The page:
When this Nike advert came out I remember thinking it was one of the best adverts I had ever seen. It was funny, it was different and it had Cristiano Ronaldo in it – what a brilliant advert it was. But what’s so interesting about this advert is how memorable it is. It has over 24 million views on YouTube and, as you can tell by the title the uploader wrote, some people really think it’s one of the best adverts ever.
It’s no secret that celebrity endorsement is extremely common these days. In fact, Malik & Guptha (2014) show that celebrity endorsement is one of the most valuable factors in persuading consumers to purchase a product.
Clearly celebrity endorsement is extremely effective and there are many reasons for this. We like celebrities, because they’re ‘cool’ right? They’ve got the most desirable lives and we want to be successful, like them. Celebrities are attractive and everyone wants to know about what they get up to, they have the best cars and the best homes, so it only makes sense that when they are using a product or associated with a brand that we want to try that brand out too – maybe we will be more like them if we do?
However, Nike went the extra mile, they didn’t just get a celebrity, they got a bunch of some of the most famous footballers in the world, the most attractive ones, and combined our liking for them with humour – ensuring we are very satisfied. You see, not only does celebrity endorsement sell, but so do attractiveness and humour.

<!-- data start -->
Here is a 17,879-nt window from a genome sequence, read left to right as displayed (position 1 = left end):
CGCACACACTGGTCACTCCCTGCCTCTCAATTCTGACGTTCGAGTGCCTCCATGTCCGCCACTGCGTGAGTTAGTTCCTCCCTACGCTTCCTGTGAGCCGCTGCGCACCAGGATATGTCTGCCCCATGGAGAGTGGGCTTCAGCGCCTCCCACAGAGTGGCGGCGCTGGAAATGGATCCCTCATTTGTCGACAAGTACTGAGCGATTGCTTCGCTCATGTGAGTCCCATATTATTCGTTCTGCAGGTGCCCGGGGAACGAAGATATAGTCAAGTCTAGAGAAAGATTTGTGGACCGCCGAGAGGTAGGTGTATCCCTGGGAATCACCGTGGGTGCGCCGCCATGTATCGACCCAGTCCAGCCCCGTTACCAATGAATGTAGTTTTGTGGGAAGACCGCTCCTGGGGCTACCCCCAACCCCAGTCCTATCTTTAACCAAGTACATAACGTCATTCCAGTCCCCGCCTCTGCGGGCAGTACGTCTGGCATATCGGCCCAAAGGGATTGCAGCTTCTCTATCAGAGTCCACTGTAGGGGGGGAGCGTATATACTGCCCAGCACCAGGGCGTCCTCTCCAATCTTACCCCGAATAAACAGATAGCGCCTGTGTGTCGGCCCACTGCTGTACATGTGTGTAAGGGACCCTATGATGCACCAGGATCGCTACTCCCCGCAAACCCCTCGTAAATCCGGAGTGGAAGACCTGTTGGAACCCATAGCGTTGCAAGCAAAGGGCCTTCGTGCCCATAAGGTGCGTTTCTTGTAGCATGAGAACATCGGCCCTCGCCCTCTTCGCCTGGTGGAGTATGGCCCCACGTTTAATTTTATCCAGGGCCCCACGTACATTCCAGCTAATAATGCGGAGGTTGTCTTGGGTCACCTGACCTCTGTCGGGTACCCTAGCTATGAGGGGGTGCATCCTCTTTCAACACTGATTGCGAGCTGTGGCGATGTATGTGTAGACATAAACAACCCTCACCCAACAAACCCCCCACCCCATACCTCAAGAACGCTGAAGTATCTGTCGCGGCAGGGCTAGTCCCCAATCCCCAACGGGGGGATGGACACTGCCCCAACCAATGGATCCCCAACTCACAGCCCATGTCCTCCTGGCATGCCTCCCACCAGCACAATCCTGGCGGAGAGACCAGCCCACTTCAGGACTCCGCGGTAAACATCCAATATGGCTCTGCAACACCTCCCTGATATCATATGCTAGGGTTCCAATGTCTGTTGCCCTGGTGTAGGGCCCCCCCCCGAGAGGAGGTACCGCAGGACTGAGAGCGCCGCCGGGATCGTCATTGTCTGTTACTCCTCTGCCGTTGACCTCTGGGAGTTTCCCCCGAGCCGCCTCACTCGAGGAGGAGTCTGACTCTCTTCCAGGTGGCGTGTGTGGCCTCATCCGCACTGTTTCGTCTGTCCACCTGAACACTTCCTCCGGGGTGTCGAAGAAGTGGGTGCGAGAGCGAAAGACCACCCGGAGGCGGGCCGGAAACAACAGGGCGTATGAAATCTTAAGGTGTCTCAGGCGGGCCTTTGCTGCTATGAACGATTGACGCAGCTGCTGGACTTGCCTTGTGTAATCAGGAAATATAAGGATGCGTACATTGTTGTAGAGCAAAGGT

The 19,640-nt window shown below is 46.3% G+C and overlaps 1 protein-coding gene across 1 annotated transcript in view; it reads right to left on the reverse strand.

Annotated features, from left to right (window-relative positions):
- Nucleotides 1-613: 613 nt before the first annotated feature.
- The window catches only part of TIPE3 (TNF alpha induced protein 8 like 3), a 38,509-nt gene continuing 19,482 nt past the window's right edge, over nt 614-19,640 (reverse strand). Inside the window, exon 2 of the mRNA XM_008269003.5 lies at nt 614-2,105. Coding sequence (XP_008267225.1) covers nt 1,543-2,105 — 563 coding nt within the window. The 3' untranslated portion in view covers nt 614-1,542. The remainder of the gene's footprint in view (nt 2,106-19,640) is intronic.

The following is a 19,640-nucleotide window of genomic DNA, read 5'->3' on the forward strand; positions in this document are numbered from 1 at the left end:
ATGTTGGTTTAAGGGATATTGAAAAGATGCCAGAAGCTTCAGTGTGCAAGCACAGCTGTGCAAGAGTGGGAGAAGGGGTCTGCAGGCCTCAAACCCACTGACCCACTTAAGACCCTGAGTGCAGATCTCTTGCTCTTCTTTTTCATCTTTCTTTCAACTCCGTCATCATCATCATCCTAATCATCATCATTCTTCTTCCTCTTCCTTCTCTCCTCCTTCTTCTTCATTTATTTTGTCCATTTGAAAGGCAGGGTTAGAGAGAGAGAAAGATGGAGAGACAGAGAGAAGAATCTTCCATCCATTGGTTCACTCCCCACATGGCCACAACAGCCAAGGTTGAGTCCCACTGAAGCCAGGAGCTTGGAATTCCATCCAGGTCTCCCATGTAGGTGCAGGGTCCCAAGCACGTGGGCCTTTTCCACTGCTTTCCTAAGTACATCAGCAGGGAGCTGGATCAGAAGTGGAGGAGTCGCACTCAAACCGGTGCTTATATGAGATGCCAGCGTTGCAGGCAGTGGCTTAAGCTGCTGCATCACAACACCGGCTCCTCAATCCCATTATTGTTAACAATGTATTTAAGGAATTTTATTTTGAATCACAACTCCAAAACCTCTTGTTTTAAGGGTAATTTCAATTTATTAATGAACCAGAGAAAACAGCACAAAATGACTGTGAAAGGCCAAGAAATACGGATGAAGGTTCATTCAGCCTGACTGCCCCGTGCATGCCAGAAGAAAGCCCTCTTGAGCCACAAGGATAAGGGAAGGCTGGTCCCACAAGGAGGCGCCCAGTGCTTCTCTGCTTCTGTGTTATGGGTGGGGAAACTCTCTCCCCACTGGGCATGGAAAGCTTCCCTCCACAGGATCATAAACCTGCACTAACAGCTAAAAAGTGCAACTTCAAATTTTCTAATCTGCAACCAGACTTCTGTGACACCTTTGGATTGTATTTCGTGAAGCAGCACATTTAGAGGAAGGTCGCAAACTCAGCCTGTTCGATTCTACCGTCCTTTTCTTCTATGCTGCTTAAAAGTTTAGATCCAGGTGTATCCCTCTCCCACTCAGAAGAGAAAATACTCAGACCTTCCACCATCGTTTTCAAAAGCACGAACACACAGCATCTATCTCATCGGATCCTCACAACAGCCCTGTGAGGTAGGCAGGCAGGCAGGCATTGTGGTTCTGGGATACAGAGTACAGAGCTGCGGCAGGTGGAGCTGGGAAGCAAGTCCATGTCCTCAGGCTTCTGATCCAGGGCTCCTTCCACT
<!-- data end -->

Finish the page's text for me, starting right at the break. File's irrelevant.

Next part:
A study by Dion, Berscheid, and Walster (1972) asked participants to look at pictures of men and women who were perceived to be either unattractive, average looking or attractive and rate their personality. They found that attractive people were perceived to have more socially desirable personality traits than average looking or unattractive people – suggesting we really are influenced by good looking people.
So if attractiveness is associated with more positive traits, having an attractive celebrity associated with your brand gives you a good chance at making people want to be associated with your brand too.
But why stop there? Just to top it all off, Nike added humour.
Bohner, Crow, Erb and Schwartz (1992) suggested that happier people pay less attention to detail in an advert and are more susceptible to the peripheral route of persuasion, including weaker cues like the attractiveness of the source.
So there you have it, Nike came up with the perfect advert. It’s one that people enjoy watching because it’s funny. It makes them listen to the attractive people on screen more because it is funny, oh and the attractive people are some of the most famous people in football – just to make sure we know that if we buy Nike clothing then we will be more like them.
Bohner, G., Crow, K., Erb, H., & Schwarz, N. (1992). Affect and persuasion: Mood effects on the processing of message content and context cues and on subsequent behaviour. European Journal of Social Psychology, 22(6), 511-530.
Dion, K., Berscheid, E., & Walster, E. (1972). What is beautiful is good. Journal of Personality and Social Psychology, 24(3), 285-290.
Malik, G., & Guptha, A. (2014). Impact of celebrity endorsements and brand mascots on consumer buying behavior. Journal of Global Marketing, 27(2), 128-143.